Staff Reporter

Yoga should not be made a compulsory subject: academics

  • IUB is scheduled to ratify proposal today
  • Shankaramurthy to seek feedback from vice-chancellors

    BANGALORE: If Higher Education Minister D.H. Shankaramurthy has his way, school and university students across the State could soon be practising pranayama, meditation and yogasana on campuses. But academics, while welcoming the proposal, feel the subjects should not be made mandatory.

    Bangalore University Vice-Chancellor H.A. Ranganath observes that yoga should be seen as one of the many healthy practices in education. "Yoga is an add-on. People should be encouraged to practise it," he says.

    However, he does not want to see it as another compulsory subject such as Computer Applications and Environmental Science.

    The university teachers have no problem with yoga as a subject of study. But they too don't want to see it as a mandatory subject.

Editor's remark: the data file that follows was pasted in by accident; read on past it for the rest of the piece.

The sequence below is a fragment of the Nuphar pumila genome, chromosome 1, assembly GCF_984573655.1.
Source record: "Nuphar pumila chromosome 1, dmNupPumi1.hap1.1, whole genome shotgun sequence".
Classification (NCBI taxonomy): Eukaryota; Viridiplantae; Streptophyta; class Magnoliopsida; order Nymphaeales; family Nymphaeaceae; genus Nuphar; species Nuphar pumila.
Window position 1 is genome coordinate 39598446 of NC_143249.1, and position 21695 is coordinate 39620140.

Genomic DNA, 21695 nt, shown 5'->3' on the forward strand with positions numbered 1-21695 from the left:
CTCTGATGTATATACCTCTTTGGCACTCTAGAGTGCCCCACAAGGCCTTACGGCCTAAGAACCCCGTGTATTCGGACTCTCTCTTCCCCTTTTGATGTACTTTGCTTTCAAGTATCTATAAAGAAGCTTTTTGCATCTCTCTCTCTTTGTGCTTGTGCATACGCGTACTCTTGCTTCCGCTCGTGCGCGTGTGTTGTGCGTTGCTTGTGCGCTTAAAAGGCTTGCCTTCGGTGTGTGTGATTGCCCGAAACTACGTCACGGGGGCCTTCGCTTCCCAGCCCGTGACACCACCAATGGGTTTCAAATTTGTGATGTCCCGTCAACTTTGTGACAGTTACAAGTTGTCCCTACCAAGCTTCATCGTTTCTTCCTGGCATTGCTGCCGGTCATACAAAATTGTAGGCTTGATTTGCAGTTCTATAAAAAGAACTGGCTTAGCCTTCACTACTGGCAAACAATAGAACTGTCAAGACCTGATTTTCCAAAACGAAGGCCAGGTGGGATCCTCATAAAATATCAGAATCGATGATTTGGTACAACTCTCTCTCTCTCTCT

"Under the semester system, there is no scope for any extra-curricular activity. How will we accommodate yoga. But we welcome the proposal provided the Government recruits enough yoga teachers," says Bangalore University College Teachers' Association (BUCTA) president, K.G. Lokesh.

    The State Government's move to fill 3,500 college teacher vacancies has remained only on paper, says Mr. Lokesh. At least, if the Government recruits yoga teachers, a few hundred people will get jobs, that is his contention.

    The Inter-University Board, the highest decision-making body among universities, is scheduled to ratify the Minister's proposal during its next meeting on Friday. Once the IUB gives its nod, the three subjects would be included in the curriculum of all the 15 State universities for both undergraduate and postgraduate courses.

    Mr. Shankaramurthy will meet the vice-chancellors and registrars of all universities to seek their feedback.

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